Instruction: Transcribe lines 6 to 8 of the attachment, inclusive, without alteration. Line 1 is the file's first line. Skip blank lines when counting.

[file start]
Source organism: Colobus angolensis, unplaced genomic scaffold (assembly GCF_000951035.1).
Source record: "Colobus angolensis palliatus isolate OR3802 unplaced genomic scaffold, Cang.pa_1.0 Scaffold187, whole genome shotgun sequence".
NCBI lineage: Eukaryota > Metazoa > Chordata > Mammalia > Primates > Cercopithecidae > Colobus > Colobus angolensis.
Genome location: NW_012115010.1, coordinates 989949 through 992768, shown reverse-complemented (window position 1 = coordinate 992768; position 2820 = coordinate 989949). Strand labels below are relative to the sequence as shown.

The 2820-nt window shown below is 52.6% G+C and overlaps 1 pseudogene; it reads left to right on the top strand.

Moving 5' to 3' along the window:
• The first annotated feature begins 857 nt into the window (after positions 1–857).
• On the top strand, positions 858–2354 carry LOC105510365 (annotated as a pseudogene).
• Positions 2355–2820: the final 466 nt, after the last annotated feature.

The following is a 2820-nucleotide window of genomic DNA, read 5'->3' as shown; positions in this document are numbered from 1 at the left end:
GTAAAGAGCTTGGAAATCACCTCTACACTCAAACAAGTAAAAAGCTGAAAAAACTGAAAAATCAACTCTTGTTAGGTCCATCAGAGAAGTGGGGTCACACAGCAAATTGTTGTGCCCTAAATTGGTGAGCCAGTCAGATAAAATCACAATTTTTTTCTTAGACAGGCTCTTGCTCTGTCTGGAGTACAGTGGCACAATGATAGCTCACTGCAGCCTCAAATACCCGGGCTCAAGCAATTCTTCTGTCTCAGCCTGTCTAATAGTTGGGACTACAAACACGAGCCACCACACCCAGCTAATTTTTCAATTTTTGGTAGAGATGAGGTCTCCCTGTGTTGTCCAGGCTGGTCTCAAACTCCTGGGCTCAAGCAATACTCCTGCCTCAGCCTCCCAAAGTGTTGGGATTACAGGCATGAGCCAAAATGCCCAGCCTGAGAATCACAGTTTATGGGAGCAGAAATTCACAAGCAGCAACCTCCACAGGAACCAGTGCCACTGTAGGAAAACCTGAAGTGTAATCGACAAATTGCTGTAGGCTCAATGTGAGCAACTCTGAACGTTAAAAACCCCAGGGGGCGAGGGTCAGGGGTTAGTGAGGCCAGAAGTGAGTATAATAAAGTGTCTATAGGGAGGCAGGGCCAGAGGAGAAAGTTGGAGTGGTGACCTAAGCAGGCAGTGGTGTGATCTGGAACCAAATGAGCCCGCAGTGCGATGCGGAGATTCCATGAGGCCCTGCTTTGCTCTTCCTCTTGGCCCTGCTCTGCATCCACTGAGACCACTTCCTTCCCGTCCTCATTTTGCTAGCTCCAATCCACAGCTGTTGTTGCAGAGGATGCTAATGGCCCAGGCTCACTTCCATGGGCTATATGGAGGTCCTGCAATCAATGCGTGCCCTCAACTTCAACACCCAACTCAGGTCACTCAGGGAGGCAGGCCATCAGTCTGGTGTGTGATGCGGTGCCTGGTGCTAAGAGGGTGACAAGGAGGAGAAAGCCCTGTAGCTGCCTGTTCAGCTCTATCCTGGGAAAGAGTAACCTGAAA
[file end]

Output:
Moving 5' to 3' along the window:
• The first annotated feature begins 857 nt into the window (after positions 1–857).
• On the top strand, positions 858–2354 carry LOC105510365 (annotated as a pseudogene).